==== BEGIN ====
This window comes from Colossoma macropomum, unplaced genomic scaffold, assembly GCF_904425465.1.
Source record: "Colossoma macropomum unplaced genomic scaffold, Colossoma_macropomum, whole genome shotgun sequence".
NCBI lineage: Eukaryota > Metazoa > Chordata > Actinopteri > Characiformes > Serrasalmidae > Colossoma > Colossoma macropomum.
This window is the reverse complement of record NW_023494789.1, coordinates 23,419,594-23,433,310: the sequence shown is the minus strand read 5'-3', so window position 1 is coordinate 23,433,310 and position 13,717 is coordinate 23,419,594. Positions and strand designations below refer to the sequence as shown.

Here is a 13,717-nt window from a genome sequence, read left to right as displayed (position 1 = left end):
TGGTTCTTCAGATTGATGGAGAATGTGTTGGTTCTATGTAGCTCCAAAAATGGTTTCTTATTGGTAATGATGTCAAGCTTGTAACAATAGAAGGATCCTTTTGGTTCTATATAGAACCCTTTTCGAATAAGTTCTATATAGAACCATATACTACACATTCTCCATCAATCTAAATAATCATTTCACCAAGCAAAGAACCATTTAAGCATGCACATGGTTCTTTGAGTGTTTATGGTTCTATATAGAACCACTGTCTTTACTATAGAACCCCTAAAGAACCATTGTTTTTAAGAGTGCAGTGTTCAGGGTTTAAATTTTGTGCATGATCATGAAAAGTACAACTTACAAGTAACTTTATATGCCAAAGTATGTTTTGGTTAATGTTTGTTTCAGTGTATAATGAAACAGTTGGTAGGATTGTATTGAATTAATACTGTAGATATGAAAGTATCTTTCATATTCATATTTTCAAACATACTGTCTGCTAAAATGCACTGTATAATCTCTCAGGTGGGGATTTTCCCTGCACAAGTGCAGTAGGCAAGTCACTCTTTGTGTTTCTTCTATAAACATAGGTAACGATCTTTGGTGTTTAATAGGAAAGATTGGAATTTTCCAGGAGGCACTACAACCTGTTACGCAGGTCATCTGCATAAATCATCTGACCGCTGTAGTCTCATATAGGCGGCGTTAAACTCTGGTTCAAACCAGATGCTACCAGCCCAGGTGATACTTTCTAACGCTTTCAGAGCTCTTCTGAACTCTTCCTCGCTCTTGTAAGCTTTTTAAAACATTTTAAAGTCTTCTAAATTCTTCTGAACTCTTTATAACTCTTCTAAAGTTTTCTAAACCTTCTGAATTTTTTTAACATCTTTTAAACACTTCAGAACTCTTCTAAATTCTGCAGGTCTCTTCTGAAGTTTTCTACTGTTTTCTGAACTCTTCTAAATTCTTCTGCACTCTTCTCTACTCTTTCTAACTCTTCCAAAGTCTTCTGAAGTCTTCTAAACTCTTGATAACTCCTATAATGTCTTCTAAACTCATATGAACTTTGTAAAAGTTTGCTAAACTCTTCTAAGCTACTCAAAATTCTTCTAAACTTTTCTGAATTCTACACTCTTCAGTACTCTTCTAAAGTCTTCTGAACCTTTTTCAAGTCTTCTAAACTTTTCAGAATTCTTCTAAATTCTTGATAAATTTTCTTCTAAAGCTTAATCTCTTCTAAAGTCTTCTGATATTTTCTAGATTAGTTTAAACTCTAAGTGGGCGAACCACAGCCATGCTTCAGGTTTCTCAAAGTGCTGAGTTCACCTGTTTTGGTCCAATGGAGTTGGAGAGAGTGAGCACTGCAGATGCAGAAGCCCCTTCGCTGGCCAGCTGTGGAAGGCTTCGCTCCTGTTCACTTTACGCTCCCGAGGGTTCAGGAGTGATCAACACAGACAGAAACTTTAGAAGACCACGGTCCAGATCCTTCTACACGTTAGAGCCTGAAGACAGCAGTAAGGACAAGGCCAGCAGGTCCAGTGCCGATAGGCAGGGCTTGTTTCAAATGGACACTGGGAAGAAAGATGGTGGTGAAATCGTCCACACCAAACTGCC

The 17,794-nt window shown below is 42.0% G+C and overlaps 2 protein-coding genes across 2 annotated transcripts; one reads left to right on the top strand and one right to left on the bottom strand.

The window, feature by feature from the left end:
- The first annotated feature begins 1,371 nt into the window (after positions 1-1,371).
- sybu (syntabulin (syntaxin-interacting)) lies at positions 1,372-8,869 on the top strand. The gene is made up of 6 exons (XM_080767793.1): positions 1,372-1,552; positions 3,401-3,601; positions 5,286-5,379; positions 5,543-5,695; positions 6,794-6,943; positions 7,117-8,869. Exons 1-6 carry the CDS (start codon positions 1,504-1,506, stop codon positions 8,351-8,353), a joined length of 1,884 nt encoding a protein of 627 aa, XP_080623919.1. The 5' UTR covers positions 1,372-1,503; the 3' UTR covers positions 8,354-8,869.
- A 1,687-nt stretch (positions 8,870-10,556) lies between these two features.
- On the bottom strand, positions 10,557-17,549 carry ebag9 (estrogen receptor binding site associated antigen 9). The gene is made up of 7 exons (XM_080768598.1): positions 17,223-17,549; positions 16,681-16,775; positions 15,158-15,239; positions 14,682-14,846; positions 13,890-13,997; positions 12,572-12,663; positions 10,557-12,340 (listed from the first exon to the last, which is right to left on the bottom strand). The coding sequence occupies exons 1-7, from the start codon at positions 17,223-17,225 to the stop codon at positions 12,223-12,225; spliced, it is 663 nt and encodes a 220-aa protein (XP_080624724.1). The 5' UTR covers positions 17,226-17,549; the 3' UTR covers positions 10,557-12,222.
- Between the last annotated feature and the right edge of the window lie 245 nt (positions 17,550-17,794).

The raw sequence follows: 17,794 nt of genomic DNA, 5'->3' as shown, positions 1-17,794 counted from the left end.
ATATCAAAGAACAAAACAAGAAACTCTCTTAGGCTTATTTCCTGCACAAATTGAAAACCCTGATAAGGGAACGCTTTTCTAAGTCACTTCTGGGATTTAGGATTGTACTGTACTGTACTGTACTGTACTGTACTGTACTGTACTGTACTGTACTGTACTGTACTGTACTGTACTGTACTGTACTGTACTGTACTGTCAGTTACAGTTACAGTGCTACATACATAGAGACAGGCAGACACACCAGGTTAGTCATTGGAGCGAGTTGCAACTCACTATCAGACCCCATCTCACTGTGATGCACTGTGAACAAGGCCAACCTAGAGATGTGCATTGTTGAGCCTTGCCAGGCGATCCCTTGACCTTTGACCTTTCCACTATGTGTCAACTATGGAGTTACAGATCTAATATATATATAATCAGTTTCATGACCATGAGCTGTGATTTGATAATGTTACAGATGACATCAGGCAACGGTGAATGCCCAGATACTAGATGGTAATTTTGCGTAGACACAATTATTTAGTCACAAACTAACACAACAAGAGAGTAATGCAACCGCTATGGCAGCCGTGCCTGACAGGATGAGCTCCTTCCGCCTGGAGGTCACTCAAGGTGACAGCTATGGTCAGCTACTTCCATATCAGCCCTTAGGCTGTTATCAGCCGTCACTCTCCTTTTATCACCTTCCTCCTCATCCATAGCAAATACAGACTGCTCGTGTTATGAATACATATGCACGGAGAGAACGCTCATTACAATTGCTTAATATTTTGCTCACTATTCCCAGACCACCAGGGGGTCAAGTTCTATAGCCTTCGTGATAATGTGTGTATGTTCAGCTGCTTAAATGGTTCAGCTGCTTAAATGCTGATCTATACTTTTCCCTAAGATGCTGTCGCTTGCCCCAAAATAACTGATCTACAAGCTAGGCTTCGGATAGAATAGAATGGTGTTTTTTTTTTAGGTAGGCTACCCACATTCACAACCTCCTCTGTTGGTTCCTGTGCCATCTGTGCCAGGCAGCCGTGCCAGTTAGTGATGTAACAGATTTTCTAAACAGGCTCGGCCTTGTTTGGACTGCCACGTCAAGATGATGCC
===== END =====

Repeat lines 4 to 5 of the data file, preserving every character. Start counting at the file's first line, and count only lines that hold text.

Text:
This window is the reverse complement of record NW_023494789.1, coordinates 23,419,594-23,433,310: the sequence shown is the minus strand read 5'-3', so window position 1 is coordinate 23,433,310 and position 13,717 is coordinate 23,419,594. Positions and strand designations below refer to the sequence as shown.

Here is a 13,717-nt window from a genome sequence, read left to right as displayed (position 1 = left end):